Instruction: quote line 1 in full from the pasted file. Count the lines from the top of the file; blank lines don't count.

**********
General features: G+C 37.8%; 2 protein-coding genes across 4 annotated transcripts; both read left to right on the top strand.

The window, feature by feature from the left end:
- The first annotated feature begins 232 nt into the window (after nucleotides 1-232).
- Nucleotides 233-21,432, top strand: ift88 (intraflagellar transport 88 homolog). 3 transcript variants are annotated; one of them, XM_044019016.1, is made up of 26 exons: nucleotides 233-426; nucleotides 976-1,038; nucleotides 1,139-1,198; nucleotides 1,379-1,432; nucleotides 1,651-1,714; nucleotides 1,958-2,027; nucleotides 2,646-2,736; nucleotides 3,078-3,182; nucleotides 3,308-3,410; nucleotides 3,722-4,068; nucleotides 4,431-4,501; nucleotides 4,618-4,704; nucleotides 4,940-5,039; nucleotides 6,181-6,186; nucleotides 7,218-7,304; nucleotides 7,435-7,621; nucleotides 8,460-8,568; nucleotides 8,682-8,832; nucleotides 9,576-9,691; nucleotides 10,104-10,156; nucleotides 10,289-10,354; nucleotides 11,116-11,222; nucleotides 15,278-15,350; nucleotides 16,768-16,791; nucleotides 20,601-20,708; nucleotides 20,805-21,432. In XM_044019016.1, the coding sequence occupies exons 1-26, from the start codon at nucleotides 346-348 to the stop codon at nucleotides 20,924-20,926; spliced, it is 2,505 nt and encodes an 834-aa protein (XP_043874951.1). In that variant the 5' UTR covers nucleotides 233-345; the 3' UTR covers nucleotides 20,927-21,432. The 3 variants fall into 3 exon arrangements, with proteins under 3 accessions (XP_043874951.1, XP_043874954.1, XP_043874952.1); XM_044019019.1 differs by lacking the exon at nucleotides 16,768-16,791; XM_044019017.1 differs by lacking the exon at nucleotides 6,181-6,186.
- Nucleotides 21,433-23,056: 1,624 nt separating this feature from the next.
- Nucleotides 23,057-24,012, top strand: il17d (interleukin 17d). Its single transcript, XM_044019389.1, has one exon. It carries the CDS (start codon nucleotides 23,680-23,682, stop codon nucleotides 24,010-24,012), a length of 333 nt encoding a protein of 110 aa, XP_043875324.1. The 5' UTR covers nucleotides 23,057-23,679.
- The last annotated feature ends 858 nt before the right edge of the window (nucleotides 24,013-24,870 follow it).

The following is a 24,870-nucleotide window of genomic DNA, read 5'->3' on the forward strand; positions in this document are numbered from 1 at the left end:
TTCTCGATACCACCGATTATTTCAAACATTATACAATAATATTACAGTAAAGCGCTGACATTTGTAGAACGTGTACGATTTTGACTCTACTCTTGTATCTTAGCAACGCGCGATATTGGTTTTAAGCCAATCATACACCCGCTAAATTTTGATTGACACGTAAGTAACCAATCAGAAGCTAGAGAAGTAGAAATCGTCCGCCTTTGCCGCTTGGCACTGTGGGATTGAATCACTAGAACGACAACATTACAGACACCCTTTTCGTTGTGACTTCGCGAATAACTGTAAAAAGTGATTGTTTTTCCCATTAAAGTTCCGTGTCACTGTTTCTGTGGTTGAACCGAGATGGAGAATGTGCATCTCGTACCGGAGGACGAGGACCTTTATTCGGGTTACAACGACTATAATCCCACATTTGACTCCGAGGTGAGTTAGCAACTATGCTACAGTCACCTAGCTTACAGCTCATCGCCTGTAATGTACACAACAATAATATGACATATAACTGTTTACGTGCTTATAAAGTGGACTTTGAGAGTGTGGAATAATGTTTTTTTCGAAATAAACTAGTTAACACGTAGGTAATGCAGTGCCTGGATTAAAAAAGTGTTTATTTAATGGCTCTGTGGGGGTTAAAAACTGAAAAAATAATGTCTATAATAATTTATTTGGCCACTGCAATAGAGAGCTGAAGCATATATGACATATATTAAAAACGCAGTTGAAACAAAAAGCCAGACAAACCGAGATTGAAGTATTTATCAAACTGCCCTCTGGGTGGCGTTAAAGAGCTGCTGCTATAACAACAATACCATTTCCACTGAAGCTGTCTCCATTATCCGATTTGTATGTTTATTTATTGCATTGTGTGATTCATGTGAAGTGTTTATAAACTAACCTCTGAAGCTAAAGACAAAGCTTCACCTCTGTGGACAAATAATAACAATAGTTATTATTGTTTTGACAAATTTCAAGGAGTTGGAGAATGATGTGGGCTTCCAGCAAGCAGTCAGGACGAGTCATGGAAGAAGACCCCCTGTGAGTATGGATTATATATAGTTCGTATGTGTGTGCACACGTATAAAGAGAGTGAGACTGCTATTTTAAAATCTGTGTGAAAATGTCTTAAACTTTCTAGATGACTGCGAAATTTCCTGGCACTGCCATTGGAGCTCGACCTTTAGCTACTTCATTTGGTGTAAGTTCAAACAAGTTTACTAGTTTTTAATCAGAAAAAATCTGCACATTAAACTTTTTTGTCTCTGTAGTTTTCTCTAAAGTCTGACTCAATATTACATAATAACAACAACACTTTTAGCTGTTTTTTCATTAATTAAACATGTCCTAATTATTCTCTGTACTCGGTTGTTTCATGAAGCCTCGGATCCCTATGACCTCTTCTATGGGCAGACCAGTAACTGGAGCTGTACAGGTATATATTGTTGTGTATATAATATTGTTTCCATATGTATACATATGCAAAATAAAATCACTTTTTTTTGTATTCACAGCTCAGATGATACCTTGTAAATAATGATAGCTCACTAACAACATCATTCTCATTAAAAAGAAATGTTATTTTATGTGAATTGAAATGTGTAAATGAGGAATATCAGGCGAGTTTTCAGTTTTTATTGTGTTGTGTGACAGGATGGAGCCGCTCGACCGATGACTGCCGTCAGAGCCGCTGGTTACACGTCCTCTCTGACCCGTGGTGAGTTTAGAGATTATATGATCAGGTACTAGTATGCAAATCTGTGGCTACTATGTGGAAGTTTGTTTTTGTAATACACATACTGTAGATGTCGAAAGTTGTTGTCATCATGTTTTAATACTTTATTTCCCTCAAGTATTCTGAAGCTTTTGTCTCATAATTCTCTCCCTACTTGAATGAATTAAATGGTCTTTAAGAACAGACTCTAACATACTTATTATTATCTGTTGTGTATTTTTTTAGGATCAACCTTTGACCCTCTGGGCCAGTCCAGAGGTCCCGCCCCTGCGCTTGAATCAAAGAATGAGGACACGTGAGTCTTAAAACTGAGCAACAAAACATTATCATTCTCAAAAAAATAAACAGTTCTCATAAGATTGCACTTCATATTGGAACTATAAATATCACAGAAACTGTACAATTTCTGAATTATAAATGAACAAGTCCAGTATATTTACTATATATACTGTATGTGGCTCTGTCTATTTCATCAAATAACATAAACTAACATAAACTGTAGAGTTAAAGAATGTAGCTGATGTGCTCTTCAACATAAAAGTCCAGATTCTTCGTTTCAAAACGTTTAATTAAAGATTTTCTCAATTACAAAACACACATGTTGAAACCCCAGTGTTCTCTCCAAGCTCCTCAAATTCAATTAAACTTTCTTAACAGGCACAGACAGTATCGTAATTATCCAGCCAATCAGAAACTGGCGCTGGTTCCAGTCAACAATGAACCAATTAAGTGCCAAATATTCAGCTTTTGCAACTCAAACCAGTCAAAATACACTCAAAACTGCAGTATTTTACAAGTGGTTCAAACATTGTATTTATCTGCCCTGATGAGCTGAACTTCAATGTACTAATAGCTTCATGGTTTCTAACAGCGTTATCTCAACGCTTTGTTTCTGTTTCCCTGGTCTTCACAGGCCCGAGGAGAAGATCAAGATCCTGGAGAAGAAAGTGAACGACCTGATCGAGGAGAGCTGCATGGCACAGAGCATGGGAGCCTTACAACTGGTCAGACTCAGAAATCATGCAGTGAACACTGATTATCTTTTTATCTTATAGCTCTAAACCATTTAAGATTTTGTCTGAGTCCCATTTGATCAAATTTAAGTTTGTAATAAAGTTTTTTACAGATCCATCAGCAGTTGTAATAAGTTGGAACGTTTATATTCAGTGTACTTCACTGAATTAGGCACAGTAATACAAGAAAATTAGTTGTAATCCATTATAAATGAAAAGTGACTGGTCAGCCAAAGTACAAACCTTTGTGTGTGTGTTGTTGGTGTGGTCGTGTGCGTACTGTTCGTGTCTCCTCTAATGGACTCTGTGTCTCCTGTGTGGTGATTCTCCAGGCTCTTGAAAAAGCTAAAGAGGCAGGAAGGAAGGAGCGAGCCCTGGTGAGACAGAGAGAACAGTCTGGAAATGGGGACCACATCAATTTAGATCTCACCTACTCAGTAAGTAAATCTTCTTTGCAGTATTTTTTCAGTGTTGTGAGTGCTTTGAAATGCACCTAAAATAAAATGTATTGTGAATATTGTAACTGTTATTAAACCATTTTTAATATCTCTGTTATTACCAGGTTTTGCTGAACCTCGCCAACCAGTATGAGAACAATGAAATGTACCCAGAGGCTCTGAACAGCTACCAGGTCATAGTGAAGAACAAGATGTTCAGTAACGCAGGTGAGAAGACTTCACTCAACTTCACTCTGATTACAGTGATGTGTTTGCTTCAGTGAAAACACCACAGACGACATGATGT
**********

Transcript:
General features: G+C 37.8%; 2 protein-coding genes across 4 annotated transcripts; both read left to right on the top strand.